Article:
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National Giving Feedback Day

Updated: Jan 20

Today, as we celebrate National Giving Feedback Day, let's explore the subtle art of giving feedback. Feedback is very simple in theory, yet quite complicated in practice, which is perhaps why so many people avoid it or get it wrong. Many managers find it challenging, but it's a skill that can be honed.


Why Feedback Matters


Feedback is the compass that guides personal and professional growth. It's not just about pointing out what went wrong; it's about illuminating the path to improvement. Here's why feedback is a game-changer:


  1. Performance Improvement: Constructive feedback helps individuals understand their strengths and areas for improvement. It paves the way for enhanced performance.

  2. Clarity and Direction: It provides clarity on expectations, ensuring that everyone is aligned with organizational goals.

  3. Employee Engagement: Regular feedback shows that you care about your team's development, fostering engagement and motivation.

  4. Conflict Resolution: It can address conflicts and misunderstandings before they escalate.

  5. Learning Culture: In a culture of feedback, learning becomes continuous, driving innovation and growth.


The Consequences of Avoiding Feedback


We all know the consequences of NOT giving feedback... Imagine a team where one member, let's call him John, consistently fails to meet deadlines. His manager, Amir, notices this pattern but hesitates to address it directly hoping that things will improve all on their own. BUT as a result:


  • Missed Opportunities: John's performance issues continue to affect the team's productivity. Important deadlines are consistently missed, and the quality of work suffers.

  • Growing Frustration: Other team members become frustrated with the situation. They're left to pick up the slack, leading to resentment and reduced morale.

  • Tension Escalates: What could have been a simple feedback conversation between Amir and John has now escalated into a tense work environment. The team's dynamics are strained.


If Amir had provided John with constructive feedback early on:

  • Improved Performance: John would have had a clear understanding of his performance issues and the impact on the team. With guidance, he could have improved his time management skills.

  • Team Collaboration: By addressing the issue promptly, Amir could have prevented frustration among team members and maintained a harmonious working atmosphere.

  • Stronger Relationships: The feedback conversation could have strengthened the manager-employee relationship, fostering trust and open communication.


In essence, a short period of discomfort for both parties could have transformed a deteriorating situation into an opportunity for growth and improvement. As a result, feedback is perhaps the number 1 skill that EVERYONE in organisations need to learn to maximise performance.



Woman looking sad
“In the absence of feedback, people will fill in the blanks with a negative. They will assume you don’t care about them or don’t like them.” – Pat Summit


The Challenges of Giving Feedback

So if the benefits are so obvious and far-reaching, why do people find giving feedback so challenging? Here are some common obstacles:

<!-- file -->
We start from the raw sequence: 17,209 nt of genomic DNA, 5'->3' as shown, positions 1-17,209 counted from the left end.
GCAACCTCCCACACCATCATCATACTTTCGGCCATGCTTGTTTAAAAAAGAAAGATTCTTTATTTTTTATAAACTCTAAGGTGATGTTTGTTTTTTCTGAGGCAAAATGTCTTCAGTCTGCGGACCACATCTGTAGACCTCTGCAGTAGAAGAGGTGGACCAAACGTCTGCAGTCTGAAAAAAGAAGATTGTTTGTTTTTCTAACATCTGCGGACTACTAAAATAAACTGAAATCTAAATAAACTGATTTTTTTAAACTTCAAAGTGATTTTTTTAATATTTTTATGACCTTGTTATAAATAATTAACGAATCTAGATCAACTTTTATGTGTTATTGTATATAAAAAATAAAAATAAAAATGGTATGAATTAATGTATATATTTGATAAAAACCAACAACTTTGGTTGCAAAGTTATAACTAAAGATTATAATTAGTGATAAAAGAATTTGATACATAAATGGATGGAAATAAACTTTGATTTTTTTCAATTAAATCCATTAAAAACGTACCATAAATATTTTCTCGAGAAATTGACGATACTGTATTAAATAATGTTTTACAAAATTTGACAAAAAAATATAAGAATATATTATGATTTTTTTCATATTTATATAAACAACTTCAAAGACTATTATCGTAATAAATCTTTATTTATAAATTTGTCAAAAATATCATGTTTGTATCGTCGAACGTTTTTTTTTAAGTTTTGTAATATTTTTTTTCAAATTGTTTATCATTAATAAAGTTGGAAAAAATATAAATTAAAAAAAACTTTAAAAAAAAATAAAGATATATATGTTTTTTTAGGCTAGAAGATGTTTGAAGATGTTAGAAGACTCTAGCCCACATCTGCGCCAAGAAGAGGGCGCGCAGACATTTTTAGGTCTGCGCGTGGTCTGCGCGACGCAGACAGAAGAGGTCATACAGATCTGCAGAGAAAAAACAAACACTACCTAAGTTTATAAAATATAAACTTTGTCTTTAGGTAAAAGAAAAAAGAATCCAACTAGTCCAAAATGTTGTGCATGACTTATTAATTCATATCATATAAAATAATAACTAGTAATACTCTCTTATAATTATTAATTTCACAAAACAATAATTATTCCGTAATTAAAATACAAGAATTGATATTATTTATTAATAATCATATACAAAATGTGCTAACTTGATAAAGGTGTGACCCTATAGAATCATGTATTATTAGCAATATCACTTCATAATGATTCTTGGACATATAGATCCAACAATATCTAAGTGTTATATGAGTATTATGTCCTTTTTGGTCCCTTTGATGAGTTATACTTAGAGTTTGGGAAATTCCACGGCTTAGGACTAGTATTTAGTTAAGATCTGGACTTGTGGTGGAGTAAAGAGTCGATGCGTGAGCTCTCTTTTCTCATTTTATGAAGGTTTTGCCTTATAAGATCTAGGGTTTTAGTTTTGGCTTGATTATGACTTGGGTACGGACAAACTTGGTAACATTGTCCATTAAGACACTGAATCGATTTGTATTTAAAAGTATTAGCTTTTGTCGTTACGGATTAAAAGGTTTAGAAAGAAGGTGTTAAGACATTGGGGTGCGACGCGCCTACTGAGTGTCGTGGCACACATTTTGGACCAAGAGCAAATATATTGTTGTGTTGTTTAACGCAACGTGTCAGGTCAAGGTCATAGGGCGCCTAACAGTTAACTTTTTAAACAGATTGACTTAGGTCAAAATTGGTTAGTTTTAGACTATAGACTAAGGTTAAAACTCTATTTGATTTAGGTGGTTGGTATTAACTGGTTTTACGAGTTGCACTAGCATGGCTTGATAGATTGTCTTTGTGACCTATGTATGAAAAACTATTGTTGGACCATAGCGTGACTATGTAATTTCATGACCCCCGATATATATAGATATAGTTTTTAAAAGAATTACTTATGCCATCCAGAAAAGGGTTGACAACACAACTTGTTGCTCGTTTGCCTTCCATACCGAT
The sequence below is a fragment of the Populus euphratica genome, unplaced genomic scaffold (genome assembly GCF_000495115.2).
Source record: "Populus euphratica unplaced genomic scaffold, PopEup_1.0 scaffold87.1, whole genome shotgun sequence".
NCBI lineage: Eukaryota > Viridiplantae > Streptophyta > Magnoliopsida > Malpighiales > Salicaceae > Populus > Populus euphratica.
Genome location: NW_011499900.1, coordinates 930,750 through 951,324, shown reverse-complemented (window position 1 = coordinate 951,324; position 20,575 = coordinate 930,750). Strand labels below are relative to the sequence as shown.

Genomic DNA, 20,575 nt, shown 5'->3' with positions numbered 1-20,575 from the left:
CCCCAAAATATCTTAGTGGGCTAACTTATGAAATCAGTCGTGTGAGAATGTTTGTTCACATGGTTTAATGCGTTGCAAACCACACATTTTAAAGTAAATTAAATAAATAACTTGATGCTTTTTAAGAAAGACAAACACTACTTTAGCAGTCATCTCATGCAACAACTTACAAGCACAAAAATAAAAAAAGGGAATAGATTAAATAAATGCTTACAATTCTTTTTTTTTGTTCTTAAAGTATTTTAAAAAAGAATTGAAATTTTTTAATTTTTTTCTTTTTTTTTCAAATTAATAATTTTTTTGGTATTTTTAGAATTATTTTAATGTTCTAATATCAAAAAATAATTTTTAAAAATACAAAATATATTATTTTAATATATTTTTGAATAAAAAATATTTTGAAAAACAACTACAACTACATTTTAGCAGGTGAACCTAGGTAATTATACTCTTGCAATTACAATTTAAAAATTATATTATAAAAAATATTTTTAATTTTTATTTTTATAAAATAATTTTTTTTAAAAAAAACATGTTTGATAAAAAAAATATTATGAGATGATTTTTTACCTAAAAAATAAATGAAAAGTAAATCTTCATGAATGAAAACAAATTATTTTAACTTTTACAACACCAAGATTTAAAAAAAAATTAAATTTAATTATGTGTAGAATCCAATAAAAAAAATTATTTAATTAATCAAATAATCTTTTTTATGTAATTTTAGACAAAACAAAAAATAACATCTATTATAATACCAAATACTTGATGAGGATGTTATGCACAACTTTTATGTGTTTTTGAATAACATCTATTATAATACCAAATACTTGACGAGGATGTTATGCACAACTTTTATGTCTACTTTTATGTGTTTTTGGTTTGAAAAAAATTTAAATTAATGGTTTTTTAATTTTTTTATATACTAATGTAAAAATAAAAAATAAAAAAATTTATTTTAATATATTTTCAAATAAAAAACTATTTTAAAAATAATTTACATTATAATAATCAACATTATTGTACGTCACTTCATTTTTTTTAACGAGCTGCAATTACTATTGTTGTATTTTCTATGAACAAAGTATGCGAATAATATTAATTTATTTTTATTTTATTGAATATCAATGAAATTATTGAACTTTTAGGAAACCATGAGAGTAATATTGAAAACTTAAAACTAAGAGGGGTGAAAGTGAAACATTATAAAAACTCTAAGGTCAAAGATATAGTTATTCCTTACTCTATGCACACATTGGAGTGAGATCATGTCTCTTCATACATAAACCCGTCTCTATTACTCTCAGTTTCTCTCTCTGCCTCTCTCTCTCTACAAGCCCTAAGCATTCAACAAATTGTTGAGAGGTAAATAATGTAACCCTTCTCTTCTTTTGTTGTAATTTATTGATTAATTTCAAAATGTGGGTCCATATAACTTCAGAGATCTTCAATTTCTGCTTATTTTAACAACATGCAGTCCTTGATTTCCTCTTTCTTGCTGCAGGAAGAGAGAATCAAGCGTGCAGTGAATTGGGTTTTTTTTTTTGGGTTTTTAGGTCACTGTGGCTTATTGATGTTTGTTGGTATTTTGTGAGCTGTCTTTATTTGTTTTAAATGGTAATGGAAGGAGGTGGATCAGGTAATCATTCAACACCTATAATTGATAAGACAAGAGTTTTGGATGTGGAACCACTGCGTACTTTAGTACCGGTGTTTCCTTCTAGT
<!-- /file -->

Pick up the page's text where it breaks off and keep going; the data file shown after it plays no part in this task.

1. Fear of Conflict: Many hesitate to give feedback because they fear it might lead to conflicts or hurt feelings.

  2. Lack of Skill: Not everyone knows how to provide feedback effectively. It's a skill that needs to be developed.

  3. Misunderstandings: Sometimes, feedback can be misinterpreted, leading to misunderstandings.

  4. Time Constraints: Managers often feel they don't have time for feedback, especially in today's fast-paced work environment.

  5. Uncertainty: Uncertainty about how to structure and deliver feedback can hold people back.


5 Easy Tips to Get Started


Here are 5 practical tips that are explored in our ready-written training session that you can use to help deliver effective feedback:


1. Be Specific and Timely

  • Offer feedback as close to the observed behaviour or event as possible.

  • Be specific about what you're addressing. Vague feedback isn't helpful.

2. Focus on Behaviour, Not Personality

  • Feedback should address actions and behaviours, not personalities or character traits.

  • Use the "I" statements to express your perspective without sounding judgmental.

3. Use the BOOST Model

  • Balance: Find the right balance between positive and constructive feedback.

  • Observed: Base your feedback on observable behaviours and facts.

  • Objective: Keep your feedback objective and free from personal bias.

  • Specific: Provide specific examples to illustrate your points.

  • Timely: Deliver feedback in a timely manner for maximum impact.

4. Encourage Two-Way Communication

  • Create an open and safe environment for feedback to flow in both directions.

  • Encourage employees to share their perspectives and concerns.

5. Offer Solutions and Support

  • When addressing areas for improvement, suggest concrete solutions or strategies for growth.

  • Offer support and resources to help individuals work on their development areas.


And to mark National Giving Feedback day, why not purchase our ready-written training materials to run a bite-size session on Giving Effective Feedback and Having Difficult Conversations Modules?


Remember!


Feedback isn't just a routine task; it's a powerful tool for personal and professional growth. While it can be challenging, it's a skill that can be developed with practice. By being specific, objective, and timely, focusing on behaviours, and creating an open environment, people can build stronger relationships, improve employee engagement and deliver better results for their business.



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